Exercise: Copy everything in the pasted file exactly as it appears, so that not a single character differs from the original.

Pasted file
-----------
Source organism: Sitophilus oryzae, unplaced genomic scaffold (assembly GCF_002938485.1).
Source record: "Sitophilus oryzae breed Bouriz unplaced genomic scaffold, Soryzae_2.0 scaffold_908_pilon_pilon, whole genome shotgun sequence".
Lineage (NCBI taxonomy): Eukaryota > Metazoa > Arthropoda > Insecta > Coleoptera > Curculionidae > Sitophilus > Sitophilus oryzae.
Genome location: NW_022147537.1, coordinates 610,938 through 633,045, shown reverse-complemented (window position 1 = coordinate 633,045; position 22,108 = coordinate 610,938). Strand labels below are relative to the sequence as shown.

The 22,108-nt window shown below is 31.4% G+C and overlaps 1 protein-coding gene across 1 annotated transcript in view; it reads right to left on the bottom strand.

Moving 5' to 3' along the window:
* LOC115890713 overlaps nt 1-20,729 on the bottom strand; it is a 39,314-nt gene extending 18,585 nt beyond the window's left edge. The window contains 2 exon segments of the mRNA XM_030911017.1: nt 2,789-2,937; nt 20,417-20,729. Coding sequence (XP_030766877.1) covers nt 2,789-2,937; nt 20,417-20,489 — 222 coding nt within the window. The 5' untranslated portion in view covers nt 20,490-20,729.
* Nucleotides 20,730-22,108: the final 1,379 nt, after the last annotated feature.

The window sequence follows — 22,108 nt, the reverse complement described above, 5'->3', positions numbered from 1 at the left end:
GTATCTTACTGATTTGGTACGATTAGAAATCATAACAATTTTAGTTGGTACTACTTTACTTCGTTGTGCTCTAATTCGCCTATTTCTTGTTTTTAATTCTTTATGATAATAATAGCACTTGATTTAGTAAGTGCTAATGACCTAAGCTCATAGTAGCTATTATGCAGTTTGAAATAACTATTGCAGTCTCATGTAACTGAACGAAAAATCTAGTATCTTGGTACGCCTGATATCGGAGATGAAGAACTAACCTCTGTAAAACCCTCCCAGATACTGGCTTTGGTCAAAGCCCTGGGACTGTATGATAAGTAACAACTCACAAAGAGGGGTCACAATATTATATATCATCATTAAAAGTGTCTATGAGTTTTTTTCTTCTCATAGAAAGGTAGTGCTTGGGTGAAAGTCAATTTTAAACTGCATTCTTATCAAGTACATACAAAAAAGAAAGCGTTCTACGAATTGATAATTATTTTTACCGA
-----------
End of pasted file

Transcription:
Source organism: Sitophilus oryzae, unplaced genomic scaffold (assembly GCF_002938485.1).
Source record: "Sitophilus oryzae breed Bouriz unplaced genomic scaffold, Soryzae_2.0 scaffold_908_pilon_pilon, whole genome shotgun sequence".
Lineage (NCBI taxonomy): Eukaryota > Metazoa > Arthropoda > Insecta > Coleoptera > Curculionidae > Sitophilus > Sitophilus oryzae.
Genome location: NW_022147537.1, coordinates 610,938 through 633,045, shown reverse-complemented (window position 1 = coordinate 633,045; position 22,108 = coordinate 610,938). Strand labels below are relative to the sequence as shown.

The 22,108-nt window shown below is 31.4% G+C and overlaps 1 protein-coding gene across 1 annotated transcript in view; it reads right to left on the bottom strand.

Moving 5' to 3' along the window:
* LOC115890713 overlaps nt 1-20,729 on the bottom strand; it is a 39,314-nt gene extending 18,585 nt beyond the window's left edge. The window contains 2 exon segments of the mRNA XM_030911017.1: nt 2,789-2,937; nt 20,417-20,729. Coding sequence (XP_030766877.1) covers nt 2,789-2,937; nt 20,417-20,489 — 222 coding nt within the window. The 5' untranslated portion in view covers nt 20,490-20,729.
* Nucleotides 20,730-22,108: the final 1,379 nt, after the last annotated feature.

The window sequence follows — 22,108 nt, the reverse complement described above, 5'->3', positions numbered from 1 at the left end:
GTATCTTACTGATTTGGTACGATTAGAAATCATAACAATTTTAGTTGGTACTACTTTACTTCGTTGTGCTCTAATTCGCCTATTTCTTGTTTTTAATTCTTTATGATAATAATAGCACTTGATTTAGTAAGTGCTAATGACCTAAGCTCATAGTAGCTATTATGCAGTTTGAAATAACTATTGCAGTCTCATGTAACTGAACGAAAAATCTAGTATCTTGGTACGCCTGATATCGGAGATGAAGAACTAACCTCTGTAAAACCCTCCCAGATACTGGCTTTGGTCAAAGCCCTGGGACTGTATGATAAGTAACAACTCACAAAGAGGGGTCACAATATTATATATCATCATTAAAAGTGTCTATGAGTTTTTTTCTTCTCATAGAAAGGTAGTGCTTGGGTGAAAGTCAATTTTAAACTGCATTCTTATCAAGTACATACAAAAAAGAAAGCGTTCTACGAATTGATAATTATTTTTACCGA